Morsani College of Medicine

Dermatology & Cutaneous Surgery

Nail Salon Dryers Increase Risk for Skin Cancer

Link to news piece:

Tampa, Fla – Most of you probably know a lady who gets her nails done and uses the nail dryer in the salon. But did you know medical experts believe those nail dryers may increase your risk of skin cancer?

Jane Boccieri plays golf 3 times a week. Despite wearing a hat, suncglasses and golf gloves, Boccieri is constantly battling skin lesions that have turned into skin cancer. “It will start like a pimple and it will hurt to the touch and it grows quite quickly.”

And if left untreated, it can kill you.

“I can remember saying this is self inflicted,” said Boccieri, like many of us, a sun worshipper.

But too much sun is not the only way to get skin cancer. “There are also other sources of exposure to ultraviolet radiation, such as tanning beds, sunlights and UV nail dryers,” said Doctor Basil Cherpelis, with the Moffitt Cancer Center.

Yes, those small boxes used to quickly dry nail polish are the latest to make news as a potential cancer risk. A study last year in the Archives of Dermatology found two cases of healthy middle-aged women without family histories of skin cancer developed non melanoma skin cancers on their hands.

Cherpelis said “The most common type of skin cancer that occurs on the hands is squamous cell carcinoma. It begins as a red scaly rough patch and progressed into a bump that can bleed.”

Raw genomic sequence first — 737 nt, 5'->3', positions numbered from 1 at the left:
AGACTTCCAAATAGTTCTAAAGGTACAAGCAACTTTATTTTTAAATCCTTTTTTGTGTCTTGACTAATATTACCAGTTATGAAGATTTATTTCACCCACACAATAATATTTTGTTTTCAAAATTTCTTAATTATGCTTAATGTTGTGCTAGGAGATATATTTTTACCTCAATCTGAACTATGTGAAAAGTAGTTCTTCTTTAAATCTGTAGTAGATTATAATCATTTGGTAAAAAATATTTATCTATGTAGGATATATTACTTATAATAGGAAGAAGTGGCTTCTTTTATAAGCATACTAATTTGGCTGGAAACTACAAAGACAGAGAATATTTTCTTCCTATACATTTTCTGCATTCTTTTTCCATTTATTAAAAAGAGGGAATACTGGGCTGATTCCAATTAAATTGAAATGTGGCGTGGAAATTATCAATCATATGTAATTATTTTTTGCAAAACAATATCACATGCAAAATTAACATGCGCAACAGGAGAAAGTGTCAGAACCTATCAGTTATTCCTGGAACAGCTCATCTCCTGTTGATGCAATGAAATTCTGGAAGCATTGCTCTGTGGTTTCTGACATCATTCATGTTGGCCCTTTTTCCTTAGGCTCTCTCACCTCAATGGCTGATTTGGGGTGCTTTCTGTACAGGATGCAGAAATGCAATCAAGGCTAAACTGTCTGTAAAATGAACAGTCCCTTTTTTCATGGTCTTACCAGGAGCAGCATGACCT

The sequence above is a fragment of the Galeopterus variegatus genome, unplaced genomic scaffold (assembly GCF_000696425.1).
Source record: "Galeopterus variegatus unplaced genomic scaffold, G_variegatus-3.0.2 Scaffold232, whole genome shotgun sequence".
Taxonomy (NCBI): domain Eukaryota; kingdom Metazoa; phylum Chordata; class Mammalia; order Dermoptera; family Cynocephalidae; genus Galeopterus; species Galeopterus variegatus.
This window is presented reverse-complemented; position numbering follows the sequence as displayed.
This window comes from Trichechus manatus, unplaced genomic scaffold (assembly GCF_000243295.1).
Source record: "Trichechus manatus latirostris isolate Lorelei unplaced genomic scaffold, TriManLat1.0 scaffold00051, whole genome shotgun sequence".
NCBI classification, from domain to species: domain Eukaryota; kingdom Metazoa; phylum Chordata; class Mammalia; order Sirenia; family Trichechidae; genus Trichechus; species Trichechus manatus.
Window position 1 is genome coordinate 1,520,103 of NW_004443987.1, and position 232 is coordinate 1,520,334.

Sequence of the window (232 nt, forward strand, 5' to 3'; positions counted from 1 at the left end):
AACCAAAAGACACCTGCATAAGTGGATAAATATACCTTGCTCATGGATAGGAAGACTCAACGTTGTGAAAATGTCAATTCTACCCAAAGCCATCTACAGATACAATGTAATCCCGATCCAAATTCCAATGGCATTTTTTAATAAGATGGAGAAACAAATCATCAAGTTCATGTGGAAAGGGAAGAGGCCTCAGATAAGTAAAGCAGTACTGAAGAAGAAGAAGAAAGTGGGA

Georgeann Klecan has been getting her nails done with UV lights for ten years. She said “I don’t think it will” cause skin cancer.

And Helena Nguyen, who works at Tampa’s Tips and Toes says she’s been doing nails “more than 15 years, and we’ve never had any problems.”

Doctors just want consumers to be aware of the very real risks. “The United States Department of Health and Human Services has classified ultraviolet light as a carcinogen or cancer causing agent. Repeat exposure over a long period of time could increase your risk of developing skin cancer.”

Cherpelis says a typical treatment for skin cancer on the hands is surgical removal under local anesthetic in a dermatologist’s office.

If left untreated the cancer could spread to other parts of your body and eventually lead to death.